“We still love you. Bravo for accepting who you are, it takes a lot of courage in this paranoid world.”

“I personally am so happy for you that you are at peace and can lead a normal happy life, which you have all the right to enjoy like the rest of us. I wish there was more awareness about this when you were younger, so all of us could have understood this and you did not have to go through unhappiness and discomfort alone for so long.”

What these responses taught me is, if we love and respect our children, society will, as well (and it doesn’t matter if it doesn’t).

Did your support make things smoother for your child in terms of facing society?

I think it definitely helped – he no longer had to worry about his family’s acceptance. Even the older generation, including my father at the age of 86 and my uncle at the age of 86, accepted this announcement graciously.

As Rajiv says, this also helped with the “when are you getting married” question, but not for long. Our relatives now ask him, “When will we meet your husband!”

How did it benefit him emotionally?

He was able to be freer and more open with us. There wasn’t that “big secret” in the room that put pressure on every other conversation.

What would be your message to parents, especially from an older generation, about accepting their gay children?

If you suspect or think someone in your family is gay, do not out them, confront them, spy on them or try to find out the truth. Instead, focus on creating a welcoming, respectful environment, so they feel comfortable telling you first.

Be open, accepting and listen to what your gay children and grandchildren have to say. Remember – if you think it’s hard for you to listen to them, imagine how hard it is for them to say it.

Ask questions (without presumptions or prejudice) and be curious to learn more about the topic. Ignorance drives fear which leads to disastrous consequences.

Respect their truth and give them your confidence – it is not food for gossip or broadcasting to others, without their permission.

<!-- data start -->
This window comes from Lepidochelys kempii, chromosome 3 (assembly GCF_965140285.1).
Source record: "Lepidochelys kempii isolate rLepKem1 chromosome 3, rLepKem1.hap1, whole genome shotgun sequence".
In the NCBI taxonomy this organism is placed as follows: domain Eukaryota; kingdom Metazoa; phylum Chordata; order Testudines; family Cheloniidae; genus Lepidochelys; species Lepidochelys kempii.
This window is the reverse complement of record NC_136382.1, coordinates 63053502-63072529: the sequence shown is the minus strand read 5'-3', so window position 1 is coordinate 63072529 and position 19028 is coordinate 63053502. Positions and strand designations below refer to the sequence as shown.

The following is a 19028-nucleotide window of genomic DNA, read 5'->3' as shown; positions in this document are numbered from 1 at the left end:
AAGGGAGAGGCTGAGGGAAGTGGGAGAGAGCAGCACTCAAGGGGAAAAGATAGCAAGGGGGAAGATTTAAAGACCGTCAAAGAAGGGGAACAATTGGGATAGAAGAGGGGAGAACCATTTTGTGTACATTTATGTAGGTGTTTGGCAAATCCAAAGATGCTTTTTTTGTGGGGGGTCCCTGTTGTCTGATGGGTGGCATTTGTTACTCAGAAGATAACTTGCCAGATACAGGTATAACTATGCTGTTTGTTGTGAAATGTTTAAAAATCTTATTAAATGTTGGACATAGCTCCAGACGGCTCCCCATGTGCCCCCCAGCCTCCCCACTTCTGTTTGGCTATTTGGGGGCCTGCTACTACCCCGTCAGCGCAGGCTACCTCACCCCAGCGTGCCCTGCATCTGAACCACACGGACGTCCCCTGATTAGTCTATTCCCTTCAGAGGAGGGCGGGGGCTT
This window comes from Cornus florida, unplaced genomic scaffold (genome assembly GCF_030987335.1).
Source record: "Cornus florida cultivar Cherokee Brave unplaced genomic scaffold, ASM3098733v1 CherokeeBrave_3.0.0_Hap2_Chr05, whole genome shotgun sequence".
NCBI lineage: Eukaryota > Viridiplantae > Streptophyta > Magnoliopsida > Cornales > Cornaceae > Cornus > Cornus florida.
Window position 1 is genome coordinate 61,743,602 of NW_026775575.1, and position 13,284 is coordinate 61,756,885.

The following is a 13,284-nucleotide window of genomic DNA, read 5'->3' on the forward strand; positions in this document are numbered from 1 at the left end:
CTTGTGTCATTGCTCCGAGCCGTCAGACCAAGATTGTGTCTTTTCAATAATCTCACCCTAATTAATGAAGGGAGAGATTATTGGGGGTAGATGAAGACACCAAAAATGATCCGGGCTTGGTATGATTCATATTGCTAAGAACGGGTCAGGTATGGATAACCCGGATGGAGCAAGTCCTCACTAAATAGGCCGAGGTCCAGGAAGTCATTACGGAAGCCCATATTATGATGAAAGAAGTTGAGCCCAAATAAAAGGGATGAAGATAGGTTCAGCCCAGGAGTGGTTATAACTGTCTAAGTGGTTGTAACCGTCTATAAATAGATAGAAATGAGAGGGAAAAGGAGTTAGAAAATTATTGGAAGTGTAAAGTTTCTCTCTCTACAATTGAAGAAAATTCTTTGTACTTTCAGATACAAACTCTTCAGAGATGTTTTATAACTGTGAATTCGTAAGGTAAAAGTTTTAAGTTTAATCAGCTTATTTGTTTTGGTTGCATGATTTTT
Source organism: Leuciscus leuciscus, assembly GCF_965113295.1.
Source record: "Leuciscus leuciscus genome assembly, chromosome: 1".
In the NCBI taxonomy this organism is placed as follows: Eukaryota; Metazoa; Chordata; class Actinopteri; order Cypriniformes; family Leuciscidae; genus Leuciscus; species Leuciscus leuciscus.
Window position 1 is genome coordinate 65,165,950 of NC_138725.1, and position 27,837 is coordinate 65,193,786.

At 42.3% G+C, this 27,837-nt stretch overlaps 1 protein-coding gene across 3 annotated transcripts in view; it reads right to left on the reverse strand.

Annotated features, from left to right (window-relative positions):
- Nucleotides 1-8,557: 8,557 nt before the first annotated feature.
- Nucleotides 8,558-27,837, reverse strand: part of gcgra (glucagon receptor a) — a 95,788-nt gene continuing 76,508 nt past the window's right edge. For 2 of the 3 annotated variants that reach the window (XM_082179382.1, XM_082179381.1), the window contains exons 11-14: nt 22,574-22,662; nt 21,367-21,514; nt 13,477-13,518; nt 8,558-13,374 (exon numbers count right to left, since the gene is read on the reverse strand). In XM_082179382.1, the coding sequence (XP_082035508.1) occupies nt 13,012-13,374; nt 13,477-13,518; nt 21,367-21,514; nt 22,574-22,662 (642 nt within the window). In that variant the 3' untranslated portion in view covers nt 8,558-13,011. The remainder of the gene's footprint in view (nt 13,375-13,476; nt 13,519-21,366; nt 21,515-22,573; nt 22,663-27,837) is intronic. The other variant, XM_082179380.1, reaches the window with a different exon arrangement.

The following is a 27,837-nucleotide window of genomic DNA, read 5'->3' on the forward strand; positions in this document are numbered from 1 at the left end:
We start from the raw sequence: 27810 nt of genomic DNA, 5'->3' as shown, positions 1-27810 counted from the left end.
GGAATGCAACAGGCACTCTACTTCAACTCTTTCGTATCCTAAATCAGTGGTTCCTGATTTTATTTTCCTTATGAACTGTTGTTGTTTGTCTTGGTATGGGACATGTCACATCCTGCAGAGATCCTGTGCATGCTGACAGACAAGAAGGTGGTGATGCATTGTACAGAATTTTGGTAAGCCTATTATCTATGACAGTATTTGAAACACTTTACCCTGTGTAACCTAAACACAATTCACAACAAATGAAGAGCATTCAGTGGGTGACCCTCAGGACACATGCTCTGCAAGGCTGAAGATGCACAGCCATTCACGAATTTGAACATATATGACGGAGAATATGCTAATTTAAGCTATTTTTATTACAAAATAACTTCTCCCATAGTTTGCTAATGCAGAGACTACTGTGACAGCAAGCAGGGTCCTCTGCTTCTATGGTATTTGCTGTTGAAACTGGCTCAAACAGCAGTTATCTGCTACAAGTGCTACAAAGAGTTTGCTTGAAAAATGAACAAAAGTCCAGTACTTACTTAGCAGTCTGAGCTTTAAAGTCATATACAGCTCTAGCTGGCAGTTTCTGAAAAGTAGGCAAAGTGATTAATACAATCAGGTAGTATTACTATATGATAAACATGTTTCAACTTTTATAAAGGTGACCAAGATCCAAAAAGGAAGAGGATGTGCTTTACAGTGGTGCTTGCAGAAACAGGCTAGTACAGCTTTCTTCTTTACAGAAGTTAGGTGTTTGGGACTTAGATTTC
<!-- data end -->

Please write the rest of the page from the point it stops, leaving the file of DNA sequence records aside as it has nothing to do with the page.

Your love for them shouldn’t change. If anything, your acceptance should make it stronger.

If you think you need help dealing with it or just talking about it, seek it; preferably from a professional.

Chandrika Desai with her son Rajiv

Rajiv Desai’s take:

I struggled with a lack of clarity around my sexuality for most of my childhood and early adult years. I was always attracted to males, but never quite knew what that meant for me from a lifestyle perspective.

When I was living in Dubai (2007-2008), I met a few expat individuals who had been in the closet for over 45 years and felt they had lost out on so much, by not being true to themselves. The weeks leading up to my coming out (to myself), I was extremely stressed. It was affecting my skin and health through acne and weight gain.

The moment I came out to myself in June 2007, I felt as if the world’s weight had been lifted off of me. I was happy inside. I told a few friends and had their immediate acceptance. A few years later I told my family and I consider myself very lucky to have their love and acceptance. I encourage all to consider their truths and be transparent about it. Those who matter will accept gradually. Those who don’t, they probably don’t matter.

Thank you for sharing your thoughts here Ma – for this and many more reasons, I love you.

Chandrika & Rajiv Desai were interviewed by Reshmi Chakraborty

All photographs courtesy Chandrika & Rajiv Desai

Support groups that also help parents understand more about sexual orientation could go a long way towards helping change societal attitudes towards LGBTQ. Here are some:

https://humsafar.org/ (They recently completed a six-month-long course called Prabal for parents of queer children.)